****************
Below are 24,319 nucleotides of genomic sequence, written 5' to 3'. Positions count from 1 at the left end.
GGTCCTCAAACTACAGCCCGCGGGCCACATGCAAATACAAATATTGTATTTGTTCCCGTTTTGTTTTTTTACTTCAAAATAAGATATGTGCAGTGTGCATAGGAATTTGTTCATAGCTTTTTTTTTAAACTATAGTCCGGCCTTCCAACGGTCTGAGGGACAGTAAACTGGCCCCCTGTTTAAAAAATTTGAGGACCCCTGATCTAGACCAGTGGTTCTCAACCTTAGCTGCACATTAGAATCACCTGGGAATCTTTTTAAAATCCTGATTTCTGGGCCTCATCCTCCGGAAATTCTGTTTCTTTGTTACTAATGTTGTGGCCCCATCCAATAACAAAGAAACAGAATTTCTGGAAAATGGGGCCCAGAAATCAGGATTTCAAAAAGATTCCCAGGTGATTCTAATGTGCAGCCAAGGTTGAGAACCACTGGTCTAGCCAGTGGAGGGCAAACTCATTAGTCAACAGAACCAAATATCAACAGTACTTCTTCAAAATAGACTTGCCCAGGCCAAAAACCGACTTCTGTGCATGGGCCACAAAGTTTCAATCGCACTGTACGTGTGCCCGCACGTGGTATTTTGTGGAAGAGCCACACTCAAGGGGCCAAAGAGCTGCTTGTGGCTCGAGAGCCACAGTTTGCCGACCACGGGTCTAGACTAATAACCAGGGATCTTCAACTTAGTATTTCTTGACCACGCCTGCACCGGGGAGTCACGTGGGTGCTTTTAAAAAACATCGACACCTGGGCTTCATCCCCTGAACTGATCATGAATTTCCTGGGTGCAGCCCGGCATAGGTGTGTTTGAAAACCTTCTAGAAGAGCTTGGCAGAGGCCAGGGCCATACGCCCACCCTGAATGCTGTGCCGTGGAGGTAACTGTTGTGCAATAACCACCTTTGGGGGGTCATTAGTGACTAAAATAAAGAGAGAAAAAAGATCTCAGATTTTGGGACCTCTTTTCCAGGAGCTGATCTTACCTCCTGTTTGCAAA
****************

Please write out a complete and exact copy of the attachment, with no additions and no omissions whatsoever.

Below are 24,319 nucleotides of genomic sequence, written 5' to 3'. Positions count from 1 at the left end.
GGTCCTCAAACTACAGCCCGCGGGCCACATGCAAATACAAATATTGTATTTGTTCCCGTTTTGTTTTTTTACTTCAAAATAAGATATGTGCAGTGTGCATAGGAATTTGTTCATAGCTTTTTTTTTAAACTATAGTCCGGCCTTCCAACGGTCTGAGGGACAGTAAACTGGCCCCCTGTTTAAAAAATTTGAGGACCCCTGATCTAGACCAGTGGTTCTCAACCTTAGCTGCACATTAGAATCACCTGGGAATCTTTTTAAAATCCTGATTTCTGGGCCTCATCCTCCGGAAATTCTGTTTCTTTGTTACTAATGTTGTGGCCCCATCCAATAACAAAGAAACAGAATTTCTGGAAAATGGGGCCCAGAAATCAGGATTTCAAAAAGATTCCCAGGTGATTCTAATGTGCAGCCAAGGTTGAGAACCACTGGTCTAGCCAGTGGAGGGCAAACTCATTAGTCAACAGAACCAAATATCAACAGTACTTCTTCAAAATAGACTTGCCCAGGCCAAAAACCGACTTCTGTGCATGGGCCACAAAGTTTCAATCGCACTGTACGTGTGCCCGCACGTGGTATTTTGTGGAAGAGCCACACTCAAGGGGCCAAAGAGCTGCTTGTGGCTCGAGAGCCACAGTTTGCCGACCACGGGTCTAGACTAATAACCAGGGATCTTCAACTTAGTATTTCTTGACCACGCCTGCACCGGGGAGTCACGTGGGTGCTTTTAAAAAACATCGACACCTGGGCTTCATCCCCTGAACTGATCATGAATTTCCTGGGTGCAGCCCGGCATAGGTGTGTTTGAAAACCTTCTAGAAGAGCTTGGCAGAGGCCAGGGCCATACGCCCACCCTGAATGCTGTGCCGTGGAGGTAACTGTTGTGCAATAACCACCTTTGGGGGGTCATTAGTGACTAAAATAAAGAGAGAAAAAAGATCTCAGATTTTGGGACCTCTTTTCCAGGAGCTGATCTTACCTCCTGTTTGCAAA